But I do criticize FIDE for inventing more and more idiotic rules, just to make the arbiters and the officials more important.

  9. Gollum
    June 20th, 2016 at 20:06 | #9

    Obviously Nakamura did right, as he followed the rules. I, however, would not have claimed the point nor I think the infraction deserves the full point. But of course I’m no professional, so I do not have money on the line.

  10. Pinpon
    June 20th, 2016 at 20:13 | #10

    @ Thomas : agreed ( !! (+- )) Chess is for players , not arbiters .

  11. Jacob Aagaard
    June 20th, 2016 at 23:05 | #11

    Why is it a crazy rule in blitz that the moves have to be legal? Especially at World Class level. I really do not see it. There are some stupid rules, but this one is actually simple and prevents complications. The fact that a World Champion cannot make legal moves is ridiculous of course, but hardly the opponent’s fault.

  12. Andre
    June 20th, 2016 at 23:59 | #12

    @John Shaw
    Pretty risky stuff Colin did. 😉 The correct action was: Shout the word “referee!” and stop the clock. Then politely tell the referee you need a queen and to please go find you one. While he does, study the position to save some time.

  13. Karim Reed
    June 21st, 2016 at 06:59 | #13

    At my last rapidplay and blitz tourneys, the arbiters explicitly highlighted this rule and the fact that upside down rooks don’t count either. I’m against any interruption of the flow, so stopping clocks and hunting out a queen is for me not in the spirit of blitz or rapidplay.

    As a further curiosity, in my first blitz game “out of retirement” and not up-to-date about FIDE rules and regs, my opponent took a pawn en passant, without actually removing the “captured” pawn and pressed his clock. In my “confusion” I highlighted this and he completed the capture all with my clock going! I’m pretty sure I could have called him for completing an illegal move.

  14. Remco G
    June 21st, 2016 at 07:19 | #14

    @KarimReed: I actually think upside rooks do count. As rooks. I remember an important blitz game where someone promoted to upside down rook, the game continued, and then when it moved diagonally the opponent claimed a win and the arbiter agreed. Hilarious 🙂

  15. Claude
    June 21st, 2016 at 09:10 | #15

    Just wondering, the blitz rules state that:

    The Competition Rules shall apply if
    one arbiter supervises one game and
    each game is recorded by the arbiter or his assistant and, if possible, by electronic means.

    It’s not clear from the video footage taken from above the board, showing only the players, if there was one arbiter for every game. From other footage, it seems the arbiters were at least not on the stage when the rounds began. But clearly from the way Nakamura claimed the win there was an arbiter standing next to the game at that moment.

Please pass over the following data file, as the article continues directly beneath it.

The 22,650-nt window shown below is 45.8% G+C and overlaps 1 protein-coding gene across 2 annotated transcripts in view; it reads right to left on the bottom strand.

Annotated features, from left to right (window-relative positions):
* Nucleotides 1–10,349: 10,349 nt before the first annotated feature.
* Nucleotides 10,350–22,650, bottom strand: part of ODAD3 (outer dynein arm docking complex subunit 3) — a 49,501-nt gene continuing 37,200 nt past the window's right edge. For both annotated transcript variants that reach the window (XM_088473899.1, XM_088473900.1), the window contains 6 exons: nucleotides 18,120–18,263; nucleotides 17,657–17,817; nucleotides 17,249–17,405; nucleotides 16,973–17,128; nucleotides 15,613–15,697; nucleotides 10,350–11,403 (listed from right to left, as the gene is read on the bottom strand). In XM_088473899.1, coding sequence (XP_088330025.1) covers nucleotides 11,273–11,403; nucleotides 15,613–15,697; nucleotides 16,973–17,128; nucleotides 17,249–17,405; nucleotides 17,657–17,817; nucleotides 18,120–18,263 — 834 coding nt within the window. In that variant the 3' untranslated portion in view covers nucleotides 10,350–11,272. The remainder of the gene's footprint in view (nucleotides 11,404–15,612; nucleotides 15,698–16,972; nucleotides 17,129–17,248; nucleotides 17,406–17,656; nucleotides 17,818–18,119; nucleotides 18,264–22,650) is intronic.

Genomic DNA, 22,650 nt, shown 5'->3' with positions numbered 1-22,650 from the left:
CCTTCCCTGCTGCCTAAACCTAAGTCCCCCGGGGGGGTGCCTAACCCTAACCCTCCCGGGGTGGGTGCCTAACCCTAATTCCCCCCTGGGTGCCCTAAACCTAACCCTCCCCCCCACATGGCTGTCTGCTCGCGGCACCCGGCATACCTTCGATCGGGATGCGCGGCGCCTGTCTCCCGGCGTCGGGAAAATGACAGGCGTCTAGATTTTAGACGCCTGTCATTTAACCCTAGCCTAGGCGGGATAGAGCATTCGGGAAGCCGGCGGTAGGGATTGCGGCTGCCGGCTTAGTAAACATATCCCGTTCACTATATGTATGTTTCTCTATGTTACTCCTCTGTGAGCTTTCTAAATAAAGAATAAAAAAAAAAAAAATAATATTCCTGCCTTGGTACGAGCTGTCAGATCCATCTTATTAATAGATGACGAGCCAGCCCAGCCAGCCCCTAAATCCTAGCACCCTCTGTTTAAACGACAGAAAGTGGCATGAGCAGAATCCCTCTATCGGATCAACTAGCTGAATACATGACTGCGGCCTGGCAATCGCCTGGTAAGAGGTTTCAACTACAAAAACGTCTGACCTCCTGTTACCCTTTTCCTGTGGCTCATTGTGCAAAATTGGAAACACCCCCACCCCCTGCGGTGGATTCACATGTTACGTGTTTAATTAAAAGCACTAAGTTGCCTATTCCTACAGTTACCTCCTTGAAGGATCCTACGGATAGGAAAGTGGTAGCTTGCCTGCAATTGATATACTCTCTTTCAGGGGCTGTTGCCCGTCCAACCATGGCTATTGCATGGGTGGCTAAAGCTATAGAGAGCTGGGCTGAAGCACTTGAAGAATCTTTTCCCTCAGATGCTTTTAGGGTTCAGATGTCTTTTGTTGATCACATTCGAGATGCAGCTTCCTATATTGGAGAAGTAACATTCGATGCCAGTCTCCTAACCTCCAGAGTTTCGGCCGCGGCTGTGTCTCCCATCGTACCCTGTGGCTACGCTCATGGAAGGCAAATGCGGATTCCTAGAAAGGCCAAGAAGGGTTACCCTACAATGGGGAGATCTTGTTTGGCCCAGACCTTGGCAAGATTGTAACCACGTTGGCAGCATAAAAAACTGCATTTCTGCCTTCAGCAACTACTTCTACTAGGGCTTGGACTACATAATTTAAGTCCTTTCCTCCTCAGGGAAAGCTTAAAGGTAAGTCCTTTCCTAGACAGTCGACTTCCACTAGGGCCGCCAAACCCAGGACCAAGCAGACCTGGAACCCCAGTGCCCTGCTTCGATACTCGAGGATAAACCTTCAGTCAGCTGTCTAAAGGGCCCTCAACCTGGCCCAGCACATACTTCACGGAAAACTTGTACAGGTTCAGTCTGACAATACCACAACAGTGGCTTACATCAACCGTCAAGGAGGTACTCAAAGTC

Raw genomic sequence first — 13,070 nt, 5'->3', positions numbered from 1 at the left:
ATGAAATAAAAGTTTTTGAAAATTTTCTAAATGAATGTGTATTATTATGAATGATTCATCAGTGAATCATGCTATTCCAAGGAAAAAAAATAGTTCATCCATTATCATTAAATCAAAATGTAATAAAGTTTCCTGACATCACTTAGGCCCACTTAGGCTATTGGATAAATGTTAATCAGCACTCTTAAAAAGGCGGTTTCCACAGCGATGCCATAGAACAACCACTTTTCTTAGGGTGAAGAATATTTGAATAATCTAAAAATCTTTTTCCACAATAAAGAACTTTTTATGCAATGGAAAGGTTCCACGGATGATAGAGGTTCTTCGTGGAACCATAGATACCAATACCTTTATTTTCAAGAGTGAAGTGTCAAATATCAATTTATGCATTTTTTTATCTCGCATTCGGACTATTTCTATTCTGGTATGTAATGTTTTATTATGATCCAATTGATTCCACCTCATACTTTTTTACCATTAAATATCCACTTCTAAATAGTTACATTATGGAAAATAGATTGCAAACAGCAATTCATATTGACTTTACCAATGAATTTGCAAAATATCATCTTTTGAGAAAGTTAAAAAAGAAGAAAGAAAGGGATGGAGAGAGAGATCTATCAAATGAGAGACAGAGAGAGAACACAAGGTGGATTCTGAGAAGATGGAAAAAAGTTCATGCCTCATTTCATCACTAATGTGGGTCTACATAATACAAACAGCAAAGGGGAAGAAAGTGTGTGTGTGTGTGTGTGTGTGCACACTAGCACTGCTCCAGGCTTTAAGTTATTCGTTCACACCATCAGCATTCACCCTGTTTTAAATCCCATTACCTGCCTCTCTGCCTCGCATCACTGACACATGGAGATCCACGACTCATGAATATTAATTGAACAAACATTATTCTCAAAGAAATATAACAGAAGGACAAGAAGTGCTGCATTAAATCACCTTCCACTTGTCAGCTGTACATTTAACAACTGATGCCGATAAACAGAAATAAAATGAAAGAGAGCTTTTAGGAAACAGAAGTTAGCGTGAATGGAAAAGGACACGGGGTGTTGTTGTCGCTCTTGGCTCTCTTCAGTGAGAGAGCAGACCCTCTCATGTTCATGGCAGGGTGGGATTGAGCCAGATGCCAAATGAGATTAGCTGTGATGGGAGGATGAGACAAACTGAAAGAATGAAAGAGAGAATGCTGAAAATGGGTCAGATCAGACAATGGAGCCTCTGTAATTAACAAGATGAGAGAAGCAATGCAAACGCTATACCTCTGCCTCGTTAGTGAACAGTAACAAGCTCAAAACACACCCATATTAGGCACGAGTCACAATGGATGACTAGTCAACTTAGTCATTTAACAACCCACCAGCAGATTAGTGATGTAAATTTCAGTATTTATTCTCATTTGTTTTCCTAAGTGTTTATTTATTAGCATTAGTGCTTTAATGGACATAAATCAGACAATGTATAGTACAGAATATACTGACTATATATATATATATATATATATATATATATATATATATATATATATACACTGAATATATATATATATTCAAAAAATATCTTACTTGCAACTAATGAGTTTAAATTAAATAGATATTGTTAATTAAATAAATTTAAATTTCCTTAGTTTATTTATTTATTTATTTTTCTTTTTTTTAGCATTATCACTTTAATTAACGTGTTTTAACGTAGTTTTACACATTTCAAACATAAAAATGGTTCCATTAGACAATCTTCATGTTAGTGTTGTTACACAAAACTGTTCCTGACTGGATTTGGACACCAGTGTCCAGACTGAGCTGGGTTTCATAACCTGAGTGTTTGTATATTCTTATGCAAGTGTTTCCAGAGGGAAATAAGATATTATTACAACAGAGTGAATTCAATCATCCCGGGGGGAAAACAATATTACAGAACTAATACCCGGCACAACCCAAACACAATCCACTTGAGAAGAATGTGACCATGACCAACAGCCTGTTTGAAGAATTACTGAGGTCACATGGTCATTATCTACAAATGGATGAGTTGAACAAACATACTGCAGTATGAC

So why did the arbiter not rule according to point 7.5 of the FIDE rules:

    If the player has moved a pawn to the furthest distant rank, pressed the clock, but not replaced the pawn with a new piece, the move is illegal. The pawn shall be replaced by a queen of the same colour as the pawn.

    During FIDE KO events, there is one referee sitting on every table during the tiebreak games, so claiming a win this way should be impossible?

  16. June 21st, 2016 at 09:53 | #16

    I think Naka did what he needed – he was right to claim the win due to the illegal move. I do not judge this as a bad behaviour or even lack of sportmanship. Why? Because it is the official game and they have to stick to the rules. If there would be a friendly game played at the chess cafe – I would be against such a drastic mesaure.

    The only exception to this rule is to the players attitude (choice). Naka could press the clock and say: “finish the promotion”, but in this case… his opponent could claim “disturbing during the game”!

    For me not changing the pawn to the promoted piece is the same as playing with the King two squares towards the rook and pressing the clock. In BOTH cases you played illegal move. And if illegal move at blitz is punished with a loss – you have to deal with it.

    BTW. There are many stupid rules and regulations invented by FIDE, but this one is not at this “honoured group”.

  17. Soviet School
    June 21st, 2016 at 11:27 | #17

    I think it was wrong to claim, in the actual position after the pawn queens Hikaru only has one legal move capturing the ‘queen’ it would be reasonable for Topalov to expect Nakamura to just play it immediately so it was hardly necessary to physically substitute a queen for the pawn

  18. Ray
    June 21st, 2016 at 12:27 | #18

    @ Soviet School

    I don’t agree, since at least it would have cost Topalov some extra time to substitute the pawn for a queen. And in a blitz game every second counts.

  19. Jacob Aagaard
    June 21st, 2016 at 13:23 | #19

    @Soviet School
    How do you know he wanted to promote to a queen.

  20. Boki
    June 21st, 2016 at 16:17 | #20